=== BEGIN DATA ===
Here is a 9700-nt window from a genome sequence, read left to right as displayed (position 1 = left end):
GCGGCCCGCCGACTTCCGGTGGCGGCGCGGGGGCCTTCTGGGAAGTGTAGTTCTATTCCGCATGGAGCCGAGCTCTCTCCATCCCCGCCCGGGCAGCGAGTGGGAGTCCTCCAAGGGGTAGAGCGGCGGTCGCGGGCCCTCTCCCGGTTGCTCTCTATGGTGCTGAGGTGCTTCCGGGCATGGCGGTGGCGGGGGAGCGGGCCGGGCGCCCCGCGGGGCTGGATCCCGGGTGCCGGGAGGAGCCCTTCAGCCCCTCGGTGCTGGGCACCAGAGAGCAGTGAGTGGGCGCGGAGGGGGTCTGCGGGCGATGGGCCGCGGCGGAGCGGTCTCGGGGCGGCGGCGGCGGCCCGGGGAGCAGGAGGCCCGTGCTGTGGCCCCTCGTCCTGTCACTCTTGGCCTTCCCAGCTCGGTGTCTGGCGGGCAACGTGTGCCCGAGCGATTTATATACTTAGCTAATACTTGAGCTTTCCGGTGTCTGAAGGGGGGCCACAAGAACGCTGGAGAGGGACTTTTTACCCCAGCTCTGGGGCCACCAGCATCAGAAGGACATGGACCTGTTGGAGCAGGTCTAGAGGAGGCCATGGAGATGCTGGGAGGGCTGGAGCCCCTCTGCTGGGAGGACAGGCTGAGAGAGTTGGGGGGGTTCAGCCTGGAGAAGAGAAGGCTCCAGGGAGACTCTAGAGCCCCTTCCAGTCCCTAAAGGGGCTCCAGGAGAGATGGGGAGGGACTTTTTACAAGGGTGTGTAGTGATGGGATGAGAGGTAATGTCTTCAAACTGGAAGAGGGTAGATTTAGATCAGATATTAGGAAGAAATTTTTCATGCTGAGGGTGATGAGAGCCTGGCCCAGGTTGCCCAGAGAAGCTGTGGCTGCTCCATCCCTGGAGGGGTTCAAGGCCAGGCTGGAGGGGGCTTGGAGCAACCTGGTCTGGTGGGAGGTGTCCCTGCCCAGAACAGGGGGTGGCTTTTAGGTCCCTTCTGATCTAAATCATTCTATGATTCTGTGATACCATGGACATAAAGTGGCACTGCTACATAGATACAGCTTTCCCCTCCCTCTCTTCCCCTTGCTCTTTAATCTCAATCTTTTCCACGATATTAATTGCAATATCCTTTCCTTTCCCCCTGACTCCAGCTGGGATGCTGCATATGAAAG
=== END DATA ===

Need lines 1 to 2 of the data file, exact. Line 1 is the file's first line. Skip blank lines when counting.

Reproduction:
Here is a 9700-nt window from a genome sequence, read left to right as displayed (position 1 = left end):
GCGGCCCGCCGACTTCCGGTGGCGGCGCGGGGGCCTTCTGGGAAGTGTAGTTCTATTCCGCATGGAGCCGAGCTCTCTCCATCCCCGCCCGGGCAGCGAGTGGGAGTCCTCCAAGGGGTAGAGCGGCGGTCGCGGGCCCTCTCCCGGTTGCTCTCTATGGTGCTGAGGTGCTTCCGGGCATGGCGGTGGCGGGGGAGCGGGCCGGGCGCCCCGCGGGGCTGGATCCCGGGTGCCGGGAGGAGCCCTTCAGCCCCTCGGTGCTGGGCACCAGAGAGCAGTGAGTGGGCGCGGAGGGGGTCTGCGGGCGATGGGCCGCGGCGGAGCGGTCTCGGGGCGGCGGCGGCGGCCCGGGGAGCAGGAGGCCCGTGCTGTGGCCCCTCGTCCTGTCACTCTTGGCCTTCCCAGCTCGGTGTCTGGCGGGCAACGTGTGCCCGAGCGATTTATATACTTAGCTAATACTTGAGCTTTCCGGTGTCTGAAGGGGGGCCACAAGAACGCTGGAGAGGGACTTTTTACCCCAGCTCTGGGGCCACCAGCATCAGAAGGACATGGACCTGTTGGAGCAGGTCTAGAGGAGGCCATGGAGATGCTGGGAGGGCTGGAGCCCCTCTGCTGGGAGGACAGGCTGAGAGAGTTGGGGGGGTTCAGCCTGGAGAAGAGAAGGCTCCAGGGAGACTCTAGAGCCCCTTCCAGTCCCTAAAGGGGCTCCAGGAGAGATGGGGAGGGACTTTTTACAAGGGTGTGTAGTGATGGGATGAGAGGTAATGTCTTCAAACTGGAAGAGGGTAGATTTAGATCAGATATTAGGAAGAAATTTTTCATGCTGAGGGTGATGAGAGCCTGGCCCAGGTTGCCCAGAGAAGCTGTGGCTGCTCCATCCCTGGAGGGGTTCAAGGCCAGGCTGGAGGGGGCTTGGAGCAACCTGGTCTGGTGGGAGGTGTCCCTGCCCAGAACAGGGGGTGGCTTTTAGGTCCCTTCTGATCTAAATCATTCTATGATTCTGTGATACCATGGACATAAAGTGGCACTGCTACATAGATACAGCTTTCCCCTCCCTCTCTTCCCCTTGCTCTTTAATCTCAATCTTTTCCACGATATTAATTGCAATATCCTTTCCTTTCCCCCTGACTCCAGCTGGGATGCTGCATATGAAAG